“The Sojourn, winner of the Chautauqua Prize and finalist for the National Book Award, is the story of Jozef Vinich, who was uprooted from a 19th-century mining town in Colorado by a family tragedy and returns with his father to an impoverished shepherd’s life in rural Austria-Hungary. When World War One comes, Jozef joins his adopted brother as a sharpshooter in the Kaiser’s army, surviving a perilous trek across the frozen Italian Alps and capture by a victorious enemy.”

Beyond Library Walls Digital Collection

Survey Says: Reading for Pleasure Is a Very Good Thing

reading Reading for pleasure puts children ahead in the classroom, according to a study conducted by the Institute of Education (IOE) in the United Kingdom.

 “The IOE study, which is believed to be the first to examine the effect of reading for pleasure on cognitive development over time, found that children who read for pleasure made more progress in maths, vocabulary and spelling between the ages of 10 and 16 than those who rarely read.”

 A very good thing, indeed.

Read the full story …

Longest Book Domino Chain

Records are meant to be broken … On August 27, the Cape Town Central Library (South Africa) made an attempt to break the world record set by the Seattle Public Library earlier this year for longest book domino chain.

Although the results have not been officially verified by Guinness World Records, the Cape Town Central Library in partnership with Open Book, toppled a “domino” line of 2,586 books.  It took two attempts to get there.

Have fun watching these videos.  Very cool.

1st attempt – Cape Town Public Library


2nd successful attempt – Cape Town Public Library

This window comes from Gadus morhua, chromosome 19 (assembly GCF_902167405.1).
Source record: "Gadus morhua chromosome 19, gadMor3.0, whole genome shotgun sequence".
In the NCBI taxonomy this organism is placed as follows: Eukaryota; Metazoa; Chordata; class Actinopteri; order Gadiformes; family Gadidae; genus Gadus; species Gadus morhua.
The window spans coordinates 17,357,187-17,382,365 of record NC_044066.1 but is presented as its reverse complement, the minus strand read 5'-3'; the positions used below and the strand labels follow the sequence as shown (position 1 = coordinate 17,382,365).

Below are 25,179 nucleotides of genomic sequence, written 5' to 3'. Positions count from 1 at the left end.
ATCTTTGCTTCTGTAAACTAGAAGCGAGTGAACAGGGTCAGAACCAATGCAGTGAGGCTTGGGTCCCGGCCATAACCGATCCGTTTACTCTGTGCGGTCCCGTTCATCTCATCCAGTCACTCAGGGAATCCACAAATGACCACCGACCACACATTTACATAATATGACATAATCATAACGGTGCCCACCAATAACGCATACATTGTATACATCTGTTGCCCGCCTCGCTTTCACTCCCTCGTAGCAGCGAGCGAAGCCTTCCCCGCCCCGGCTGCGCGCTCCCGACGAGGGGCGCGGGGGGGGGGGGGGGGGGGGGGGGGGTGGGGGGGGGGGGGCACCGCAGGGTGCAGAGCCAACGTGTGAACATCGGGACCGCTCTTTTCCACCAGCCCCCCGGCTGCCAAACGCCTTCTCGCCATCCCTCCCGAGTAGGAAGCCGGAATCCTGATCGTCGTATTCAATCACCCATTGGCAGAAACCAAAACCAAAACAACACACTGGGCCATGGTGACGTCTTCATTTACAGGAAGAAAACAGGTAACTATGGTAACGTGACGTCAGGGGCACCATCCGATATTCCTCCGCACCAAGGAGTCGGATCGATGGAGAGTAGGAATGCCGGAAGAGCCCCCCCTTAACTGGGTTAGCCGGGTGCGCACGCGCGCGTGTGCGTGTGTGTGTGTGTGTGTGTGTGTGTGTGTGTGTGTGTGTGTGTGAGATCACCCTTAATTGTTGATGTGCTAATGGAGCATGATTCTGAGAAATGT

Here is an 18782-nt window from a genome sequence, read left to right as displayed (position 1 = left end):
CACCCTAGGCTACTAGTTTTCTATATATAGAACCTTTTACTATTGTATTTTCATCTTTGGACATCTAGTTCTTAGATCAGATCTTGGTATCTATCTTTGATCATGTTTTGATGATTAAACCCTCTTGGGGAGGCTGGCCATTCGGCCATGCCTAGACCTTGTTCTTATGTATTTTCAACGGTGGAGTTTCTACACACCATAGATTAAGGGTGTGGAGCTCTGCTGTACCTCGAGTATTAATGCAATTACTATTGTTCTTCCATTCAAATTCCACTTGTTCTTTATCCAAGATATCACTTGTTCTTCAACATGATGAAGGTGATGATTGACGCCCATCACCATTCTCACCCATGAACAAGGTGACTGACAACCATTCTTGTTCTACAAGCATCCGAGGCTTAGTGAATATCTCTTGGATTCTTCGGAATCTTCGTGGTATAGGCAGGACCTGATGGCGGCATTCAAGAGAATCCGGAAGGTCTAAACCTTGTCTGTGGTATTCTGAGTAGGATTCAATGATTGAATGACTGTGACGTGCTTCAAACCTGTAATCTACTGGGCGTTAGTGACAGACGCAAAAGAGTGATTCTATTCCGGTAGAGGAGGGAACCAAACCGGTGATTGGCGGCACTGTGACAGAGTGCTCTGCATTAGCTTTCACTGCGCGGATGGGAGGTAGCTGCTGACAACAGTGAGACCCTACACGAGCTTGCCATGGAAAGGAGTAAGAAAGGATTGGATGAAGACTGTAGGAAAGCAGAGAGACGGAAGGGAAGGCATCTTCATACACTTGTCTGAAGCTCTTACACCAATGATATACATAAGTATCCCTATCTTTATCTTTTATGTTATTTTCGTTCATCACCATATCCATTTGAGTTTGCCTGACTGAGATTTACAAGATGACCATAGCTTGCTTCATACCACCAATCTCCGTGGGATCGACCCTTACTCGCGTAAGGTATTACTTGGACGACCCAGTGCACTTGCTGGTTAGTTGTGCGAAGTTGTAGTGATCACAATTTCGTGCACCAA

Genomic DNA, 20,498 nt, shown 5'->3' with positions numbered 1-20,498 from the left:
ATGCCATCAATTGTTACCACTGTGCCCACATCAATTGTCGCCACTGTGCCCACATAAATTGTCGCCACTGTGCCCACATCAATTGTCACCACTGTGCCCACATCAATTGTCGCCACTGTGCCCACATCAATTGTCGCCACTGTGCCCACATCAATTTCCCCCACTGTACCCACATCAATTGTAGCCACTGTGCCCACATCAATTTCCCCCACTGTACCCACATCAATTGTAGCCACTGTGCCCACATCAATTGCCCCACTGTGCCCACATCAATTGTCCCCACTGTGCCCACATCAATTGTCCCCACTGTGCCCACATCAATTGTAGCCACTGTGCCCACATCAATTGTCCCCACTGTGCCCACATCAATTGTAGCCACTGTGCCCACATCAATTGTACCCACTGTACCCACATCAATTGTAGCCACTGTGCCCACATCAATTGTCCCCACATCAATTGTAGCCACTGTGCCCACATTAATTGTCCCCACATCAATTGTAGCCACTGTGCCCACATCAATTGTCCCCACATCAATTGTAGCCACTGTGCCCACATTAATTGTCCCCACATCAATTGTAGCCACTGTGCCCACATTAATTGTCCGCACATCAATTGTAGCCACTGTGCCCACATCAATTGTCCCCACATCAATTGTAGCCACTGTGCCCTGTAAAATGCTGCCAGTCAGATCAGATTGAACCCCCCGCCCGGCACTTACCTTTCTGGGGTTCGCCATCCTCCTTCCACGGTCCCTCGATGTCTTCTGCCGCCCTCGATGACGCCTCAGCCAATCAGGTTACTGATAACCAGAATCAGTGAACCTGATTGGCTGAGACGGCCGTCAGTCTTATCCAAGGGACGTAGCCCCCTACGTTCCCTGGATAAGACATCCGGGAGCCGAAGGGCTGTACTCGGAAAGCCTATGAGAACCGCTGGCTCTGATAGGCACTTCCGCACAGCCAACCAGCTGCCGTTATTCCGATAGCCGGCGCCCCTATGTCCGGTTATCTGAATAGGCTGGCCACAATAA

Seattle Public Library Book Domino Chain – World Record Setting Attempt – May 31, 2013





eBook of the Week

Kennedy LegacyBSC is hosting “The Kennedy Legacy: 50 Years Later” syposium in November.  What better way to prepare than by reading about JFK and the Kennedy family?  We have great resources at the BSC Library, including this eBook:

The Kennedy Men, 1901-1963 by Laurence Leamer
Kennedy men

“Fascinating .. Absorbing … with the dramatic and powerful style of a master storyteller.”  — Boston Herald

Check it out!  Beyond Library Walls Digital Collection


What’s New at the Library?

“When  a new book comes out or becomes accessible in whatever form, I get it and I read  it.”Christoph  Waltz


It’s easy to discover what’s new at the BSC Library — visit our What’s New at the Library page.

We also highlight new things that we think are especially interesting or noteworthy on Featured Arrivals.

If you want to go back in time, check out the 2012 Featured Arrivals, too.

eBook of the Week

“Evocative and beautifully written, House of Stone… should be read by anyone who wishes to understand the agonies and hopes of the Middle East.” — Kai Bird, Pulitzer Prize-winning historian and author of Crossing Mandelbaum Gate

House of Stone: a Memoir of Home, Family, and a Lost Middle East by Anthony Shadid

House of Stone

In spring 2011, Anthony Shadid was one of four New York Times reporters captured in Libya, cuffed and beaten, as that country was seized by revolution. When he was freed, he went home. Not to Boston or Beirut —where he lives— or to Oklahoma City, where his Lebanese-American family had settled and where he was raised. Instead, he returned to his great-grandfather’s estate, a house that, over three years earlier, Shadid had begun to rebuild.

House of Stone is the story of a battle-scarred home and a war correspondent’s jostled spirit, and of how reconstructing the one came to fortify the other … House of Stone is an unforgettable meditation on war, exile, rebirth, and the universal yearning for home.”

Check it out!  Beyond Library Walls Digital Collection